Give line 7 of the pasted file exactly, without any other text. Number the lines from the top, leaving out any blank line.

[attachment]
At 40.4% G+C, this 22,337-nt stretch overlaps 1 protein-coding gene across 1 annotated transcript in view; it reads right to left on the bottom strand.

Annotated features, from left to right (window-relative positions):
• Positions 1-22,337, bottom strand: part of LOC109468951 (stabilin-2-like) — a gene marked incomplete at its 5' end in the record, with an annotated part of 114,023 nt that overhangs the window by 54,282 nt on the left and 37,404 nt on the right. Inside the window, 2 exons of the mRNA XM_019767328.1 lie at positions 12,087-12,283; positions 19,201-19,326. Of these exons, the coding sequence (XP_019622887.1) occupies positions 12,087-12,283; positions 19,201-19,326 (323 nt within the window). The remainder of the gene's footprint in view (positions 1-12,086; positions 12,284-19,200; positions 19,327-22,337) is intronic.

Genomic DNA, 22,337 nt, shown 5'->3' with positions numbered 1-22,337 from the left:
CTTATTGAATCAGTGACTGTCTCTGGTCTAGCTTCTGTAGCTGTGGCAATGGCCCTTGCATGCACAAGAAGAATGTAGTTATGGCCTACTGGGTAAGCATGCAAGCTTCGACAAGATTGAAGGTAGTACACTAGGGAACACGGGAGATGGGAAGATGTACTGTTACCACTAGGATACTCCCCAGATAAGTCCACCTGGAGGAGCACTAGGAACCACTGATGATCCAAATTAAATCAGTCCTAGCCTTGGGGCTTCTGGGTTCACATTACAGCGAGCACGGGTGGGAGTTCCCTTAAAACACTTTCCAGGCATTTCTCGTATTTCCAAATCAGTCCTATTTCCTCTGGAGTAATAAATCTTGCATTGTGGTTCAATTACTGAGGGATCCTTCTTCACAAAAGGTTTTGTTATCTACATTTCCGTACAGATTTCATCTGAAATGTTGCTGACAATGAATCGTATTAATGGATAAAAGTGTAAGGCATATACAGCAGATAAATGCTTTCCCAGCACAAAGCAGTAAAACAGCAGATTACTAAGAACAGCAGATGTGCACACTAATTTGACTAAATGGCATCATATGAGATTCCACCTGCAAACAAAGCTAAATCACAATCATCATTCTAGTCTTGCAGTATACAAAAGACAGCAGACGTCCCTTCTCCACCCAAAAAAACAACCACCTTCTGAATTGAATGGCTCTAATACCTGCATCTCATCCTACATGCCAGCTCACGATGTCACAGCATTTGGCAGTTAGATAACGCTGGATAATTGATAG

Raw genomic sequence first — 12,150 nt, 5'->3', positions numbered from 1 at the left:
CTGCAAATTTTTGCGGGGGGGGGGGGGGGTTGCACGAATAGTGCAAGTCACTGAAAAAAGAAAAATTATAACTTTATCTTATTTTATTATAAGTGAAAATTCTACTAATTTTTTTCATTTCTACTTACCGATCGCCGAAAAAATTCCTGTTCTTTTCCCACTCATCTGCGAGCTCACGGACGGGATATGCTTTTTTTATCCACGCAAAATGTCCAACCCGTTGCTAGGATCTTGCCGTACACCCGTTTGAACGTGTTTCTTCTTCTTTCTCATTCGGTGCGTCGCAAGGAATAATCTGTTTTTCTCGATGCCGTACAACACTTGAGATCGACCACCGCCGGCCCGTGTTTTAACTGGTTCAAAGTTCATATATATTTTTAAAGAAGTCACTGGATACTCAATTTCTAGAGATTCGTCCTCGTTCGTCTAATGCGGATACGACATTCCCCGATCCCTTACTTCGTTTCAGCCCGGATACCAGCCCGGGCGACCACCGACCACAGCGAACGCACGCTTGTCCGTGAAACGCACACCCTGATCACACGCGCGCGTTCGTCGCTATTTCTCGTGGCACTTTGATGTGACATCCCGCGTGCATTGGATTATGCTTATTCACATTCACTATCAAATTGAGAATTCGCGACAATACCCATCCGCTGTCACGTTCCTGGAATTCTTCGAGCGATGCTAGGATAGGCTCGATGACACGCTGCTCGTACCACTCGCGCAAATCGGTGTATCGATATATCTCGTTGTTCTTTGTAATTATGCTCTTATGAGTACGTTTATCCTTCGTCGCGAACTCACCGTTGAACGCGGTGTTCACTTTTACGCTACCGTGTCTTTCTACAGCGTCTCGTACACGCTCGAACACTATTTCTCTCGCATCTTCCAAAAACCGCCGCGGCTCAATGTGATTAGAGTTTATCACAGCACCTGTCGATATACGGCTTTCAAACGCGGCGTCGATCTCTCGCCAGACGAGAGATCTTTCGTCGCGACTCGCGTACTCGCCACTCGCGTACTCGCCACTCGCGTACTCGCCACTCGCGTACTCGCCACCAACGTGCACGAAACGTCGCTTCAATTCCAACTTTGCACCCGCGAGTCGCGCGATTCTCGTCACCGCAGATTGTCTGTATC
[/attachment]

CTGCAAATTTTTGCGGGGGGGGGGGGGGGTTGCACGAATAGTGCAAGTCACTGAAAAAAGAAAAATTATAACTTTATCTTATTTTATTATAAGTGAAAATTCTACTAATTTTTTTCATTTCTACTTACCGATCGCCGAAAAAATTCCTGTTCTTTTCCCACTCATCTGCGAGCTCACGGACGGGATATGCTTTTTTTATCCACGCAAAATGTCCAACCCGTTGCTAGGATCTTGCCGTACACCCGTTTGAACGTGTTTCTTCTTCTTTCTCATTCGGTGCGTCGCAAGGAATAATCTGTTTTTCTCGATGCCGTACAACACTTGAGATCGACCACCGCCGGCCCGTGTTTTAACTGGTTCAAAGTTCATATATATTTTTAAAGAAGTCACTGGATACTCAATTTCTAGAGATTCGTCCTCGTTCGTCTAATGCGGATACGACATTCCCCGATCCCTTACTTCGTTTCAGCCCGGATACCAGCCCGGGCGACCACCGACCACAGCGAACGCACGCTTGTCCGTGAAACGCACACCCTGATCACACGCGCGCGTTCGTCGCTATTTCTCGTGGCACTTTGATGTGACATCCCGCGTGCATTGGATTATGCTTATTCACATTCACTATCAAATTGAGAATTCGCGACAATACCCATCCGCTGTCACGTTCCTGGAATTCTTCGAGCGATGCTAGGATAGGCTCGATGACACGCTGCTCGTACCACTCGCGCAAATCGGTGTATCGATATATCTCGTTGTTCTTTGTAATTATGCTCTTATGAGTACGTTTATCCTTCGTCGCGAACTCACCGTTGAACGCGGTGTTCACTTTTACGCTACCGTGTCTTTCTACAGCGTCTCGTACACGCTCGAACACTATTTCTCTCGCATCTTCCAAAAACCGCCGCGGCTCAATGTGATTAGAGTTTATCACAGCACCTGTCGATATACGGCTTTCAAACGCGGCGTCGATCTCTCGCCAGACGAGAGATCTTTCGTCGCGACTCGCGTACTCGCCACTCGCGTACTCGCCACTCGCGTACTCGCCACTCGCGTACTCGCCACCAACGTGCACGAAACGTCGCTTCAATTCCAACTTTGCACCCGCGAGTCGCGCGATTCTCGTCACCGCAGATTGTCTGTATC